Haugen/Zohar Arkitekter
23 March - 08 April


text by Haugen/Zohar Arkitekter

An expending library of research is confirming the folk wisdom that, beyond a certain point, having more stuff doesn't make us happier. We are already far beyond the point where it is any relationship between our earnings and our life satisfactions. It isn't simply that the consumer culture hasn't delivered us into happiness, or has failed to pay its ecological bill. It have brought with it demonstrable human costs. We are adapted to the thinking that as country gets richer; it also gets cleaner and more efficient. But, in some ways, the opposite is the case and we have merely exported our ecological impact. This is an issue which, when linked with the global challenge of poverty reduction, gives us both our biggest problem and greatest opportunity.

So where does this lead us as architects running a little studio in the northern part of the northern hemisphere? We are not urging a miserable belt-tightening exercise or a patronizing go green mantra. But gradually we find that thrift, far from being a self-denying virtue, is a positive and joyful one. Thrift is creative! It is creative because it is anti-waste. When you make three meals out of one chicken, you are being creative. When you throw it away after one meal, you are being wasteful. Thrift is also anti capitalist because capitalism loves waste. Waste is at its essence capitalist because waste means money and money means more spending.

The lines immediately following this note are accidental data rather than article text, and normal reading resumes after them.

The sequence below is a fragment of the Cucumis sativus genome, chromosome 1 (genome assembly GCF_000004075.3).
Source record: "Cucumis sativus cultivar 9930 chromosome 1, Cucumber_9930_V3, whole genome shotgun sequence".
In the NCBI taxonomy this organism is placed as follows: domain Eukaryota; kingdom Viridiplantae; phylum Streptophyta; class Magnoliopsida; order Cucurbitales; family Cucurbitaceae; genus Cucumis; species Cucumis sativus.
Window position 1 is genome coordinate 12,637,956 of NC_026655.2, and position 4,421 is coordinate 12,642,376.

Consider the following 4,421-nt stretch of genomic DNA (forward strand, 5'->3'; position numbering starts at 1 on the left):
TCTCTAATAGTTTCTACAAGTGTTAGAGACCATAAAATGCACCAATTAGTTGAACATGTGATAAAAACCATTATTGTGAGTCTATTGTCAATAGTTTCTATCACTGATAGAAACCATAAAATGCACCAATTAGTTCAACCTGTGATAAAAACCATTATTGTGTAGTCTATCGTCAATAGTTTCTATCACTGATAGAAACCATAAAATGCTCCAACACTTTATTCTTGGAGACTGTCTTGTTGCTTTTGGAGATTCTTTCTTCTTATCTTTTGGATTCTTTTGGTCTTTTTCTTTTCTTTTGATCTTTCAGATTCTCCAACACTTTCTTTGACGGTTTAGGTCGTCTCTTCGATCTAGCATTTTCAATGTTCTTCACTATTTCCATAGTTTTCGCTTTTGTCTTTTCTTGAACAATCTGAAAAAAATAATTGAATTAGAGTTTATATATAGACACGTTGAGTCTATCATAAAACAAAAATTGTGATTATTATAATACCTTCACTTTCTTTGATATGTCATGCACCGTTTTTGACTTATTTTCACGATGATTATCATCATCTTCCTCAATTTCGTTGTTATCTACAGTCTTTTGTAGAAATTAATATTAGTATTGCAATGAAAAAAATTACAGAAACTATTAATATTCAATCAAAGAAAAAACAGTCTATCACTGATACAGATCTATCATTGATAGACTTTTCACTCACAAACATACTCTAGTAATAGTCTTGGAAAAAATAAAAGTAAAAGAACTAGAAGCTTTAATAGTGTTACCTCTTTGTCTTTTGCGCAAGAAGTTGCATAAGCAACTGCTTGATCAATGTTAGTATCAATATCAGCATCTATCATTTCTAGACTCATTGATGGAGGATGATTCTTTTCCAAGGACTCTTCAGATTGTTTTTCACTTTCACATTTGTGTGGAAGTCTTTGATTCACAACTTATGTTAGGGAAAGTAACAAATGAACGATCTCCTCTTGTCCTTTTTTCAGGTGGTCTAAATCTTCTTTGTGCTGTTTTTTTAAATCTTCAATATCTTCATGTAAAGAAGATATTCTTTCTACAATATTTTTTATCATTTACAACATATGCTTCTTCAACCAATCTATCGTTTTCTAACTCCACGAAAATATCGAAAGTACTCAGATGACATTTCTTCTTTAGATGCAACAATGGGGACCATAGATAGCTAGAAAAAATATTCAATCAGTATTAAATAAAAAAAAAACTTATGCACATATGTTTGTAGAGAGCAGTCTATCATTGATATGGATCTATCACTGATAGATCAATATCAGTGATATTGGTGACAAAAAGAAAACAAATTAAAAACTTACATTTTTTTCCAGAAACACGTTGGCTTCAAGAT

Reuse does not contradict holding paste with technology, nor does it contradict innovation. We believe in second hand processes simply because it makes us happy. This happiness is not the same happiness as witnessing the national football team win the world cup. For us, this happiness is being all that you can; Flourishing throughout life with virtues such as courage, awareness and friendliness.

So the questions we are dealing with on daily basis are: How do we translate this insight into architecture? What subjects does it mean we should address? What tools do we have to make sense of it? And ultimately, how can we deliver higher quality of architecture and still remain happy?

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